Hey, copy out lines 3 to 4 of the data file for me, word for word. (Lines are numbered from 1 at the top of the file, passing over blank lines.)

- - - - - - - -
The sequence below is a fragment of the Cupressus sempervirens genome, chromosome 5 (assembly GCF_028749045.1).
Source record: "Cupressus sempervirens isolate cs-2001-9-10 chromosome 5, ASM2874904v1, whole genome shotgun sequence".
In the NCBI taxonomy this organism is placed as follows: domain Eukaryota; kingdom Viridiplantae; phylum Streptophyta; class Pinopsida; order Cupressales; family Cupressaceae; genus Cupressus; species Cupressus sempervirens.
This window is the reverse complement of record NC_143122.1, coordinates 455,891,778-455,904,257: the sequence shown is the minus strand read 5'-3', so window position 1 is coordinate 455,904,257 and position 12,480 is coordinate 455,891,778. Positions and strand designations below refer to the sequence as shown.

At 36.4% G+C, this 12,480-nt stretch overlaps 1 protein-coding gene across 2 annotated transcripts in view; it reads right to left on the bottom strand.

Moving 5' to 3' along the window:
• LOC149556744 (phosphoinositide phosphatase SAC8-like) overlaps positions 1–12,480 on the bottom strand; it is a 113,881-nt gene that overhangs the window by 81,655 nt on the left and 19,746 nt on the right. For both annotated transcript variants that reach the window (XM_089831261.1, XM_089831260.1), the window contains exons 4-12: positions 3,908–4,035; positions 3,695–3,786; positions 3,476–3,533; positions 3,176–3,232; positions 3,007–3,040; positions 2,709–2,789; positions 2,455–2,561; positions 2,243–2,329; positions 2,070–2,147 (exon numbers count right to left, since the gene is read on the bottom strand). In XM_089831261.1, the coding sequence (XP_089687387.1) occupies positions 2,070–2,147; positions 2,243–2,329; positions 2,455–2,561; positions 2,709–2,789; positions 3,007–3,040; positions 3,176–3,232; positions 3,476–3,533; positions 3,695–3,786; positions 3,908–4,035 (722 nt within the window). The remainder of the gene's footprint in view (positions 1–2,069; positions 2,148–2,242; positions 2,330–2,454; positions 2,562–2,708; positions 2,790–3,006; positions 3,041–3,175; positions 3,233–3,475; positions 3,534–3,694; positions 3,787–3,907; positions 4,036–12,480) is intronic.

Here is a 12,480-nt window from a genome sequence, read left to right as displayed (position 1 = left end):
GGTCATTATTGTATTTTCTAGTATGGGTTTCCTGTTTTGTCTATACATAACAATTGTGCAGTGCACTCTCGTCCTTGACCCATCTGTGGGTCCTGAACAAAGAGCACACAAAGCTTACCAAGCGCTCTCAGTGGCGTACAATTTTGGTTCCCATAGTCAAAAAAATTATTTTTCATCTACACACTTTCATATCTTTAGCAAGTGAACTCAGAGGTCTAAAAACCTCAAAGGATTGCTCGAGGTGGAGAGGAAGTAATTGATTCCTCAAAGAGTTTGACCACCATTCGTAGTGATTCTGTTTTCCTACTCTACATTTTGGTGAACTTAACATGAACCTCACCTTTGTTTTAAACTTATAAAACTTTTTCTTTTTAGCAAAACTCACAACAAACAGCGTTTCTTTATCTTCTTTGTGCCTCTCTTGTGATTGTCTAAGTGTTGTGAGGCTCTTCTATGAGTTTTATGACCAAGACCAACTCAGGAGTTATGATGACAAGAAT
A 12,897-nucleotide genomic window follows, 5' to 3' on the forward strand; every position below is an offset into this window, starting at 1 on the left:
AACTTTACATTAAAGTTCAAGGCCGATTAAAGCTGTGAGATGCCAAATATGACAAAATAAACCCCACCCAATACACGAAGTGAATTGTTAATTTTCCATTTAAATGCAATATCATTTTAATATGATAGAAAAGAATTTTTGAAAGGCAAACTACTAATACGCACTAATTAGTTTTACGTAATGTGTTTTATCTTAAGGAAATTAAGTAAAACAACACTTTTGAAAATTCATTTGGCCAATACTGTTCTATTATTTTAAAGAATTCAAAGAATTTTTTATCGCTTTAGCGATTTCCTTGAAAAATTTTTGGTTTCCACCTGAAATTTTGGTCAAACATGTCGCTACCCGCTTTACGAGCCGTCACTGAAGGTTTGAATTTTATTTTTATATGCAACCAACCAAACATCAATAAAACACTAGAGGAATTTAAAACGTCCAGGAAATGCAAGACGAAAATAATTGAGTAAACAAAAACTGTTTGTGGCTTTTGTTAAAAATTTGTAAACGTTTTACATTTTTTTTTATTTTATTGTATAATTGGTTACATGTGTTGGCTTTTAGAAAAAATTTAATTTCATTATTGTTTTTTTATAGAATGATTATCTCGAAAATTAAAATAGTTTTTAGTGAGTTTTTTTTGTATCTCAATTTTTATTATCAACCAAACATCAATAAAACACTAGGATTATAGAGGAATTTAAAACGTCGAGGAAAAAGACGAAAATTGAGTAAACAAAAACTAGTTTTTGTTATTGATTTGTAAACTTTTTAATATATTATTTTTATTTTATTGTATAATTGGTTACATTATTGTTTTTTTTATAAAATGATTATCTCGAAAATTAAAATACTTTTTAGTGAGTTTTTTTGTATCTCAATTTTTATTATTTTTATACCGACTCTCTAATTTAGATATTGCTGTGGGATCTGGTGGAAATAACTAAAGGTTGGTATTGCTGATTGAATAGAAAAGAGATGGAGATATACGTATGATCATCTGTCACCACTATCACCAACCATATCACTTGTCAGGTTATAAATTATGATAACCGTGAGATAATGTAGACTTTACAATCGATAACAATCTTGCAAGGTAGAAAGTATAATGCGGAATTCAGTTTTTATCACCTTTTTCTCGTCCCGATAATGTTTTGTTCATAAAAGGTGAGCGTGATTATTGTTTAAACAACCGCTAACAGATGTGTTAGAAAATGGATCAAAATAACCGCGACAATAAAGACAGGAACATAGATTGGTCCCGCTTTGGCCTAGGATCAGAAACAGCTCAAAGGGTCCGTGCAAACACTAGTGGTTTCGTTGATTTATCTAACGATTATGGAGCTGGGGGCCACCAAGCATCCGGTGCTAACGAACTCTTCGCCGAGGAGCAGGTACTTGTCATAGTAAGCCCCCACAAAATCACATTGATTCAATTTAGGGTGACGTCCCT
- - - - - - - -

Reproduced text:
In the NCBI taxonomy this organism is placed as follows: domain Eukaryota; kingdom Viridiplantae; phylum Streptophyta; class Pinopsida; order Cupressales; family Cupressaceae; genus Cupressus; species Cupressus sempervirens.
This window is the reverse complement of record NC_143122.1, coordinates 455,891,778-455,904,257: the sequence shown is the minus strand read 5'-3', so window position 1 is coordinate 455,904,257 and position 12,480 is coordinate 455,891,778. Positions and strand designations below refer to the sequence as shown.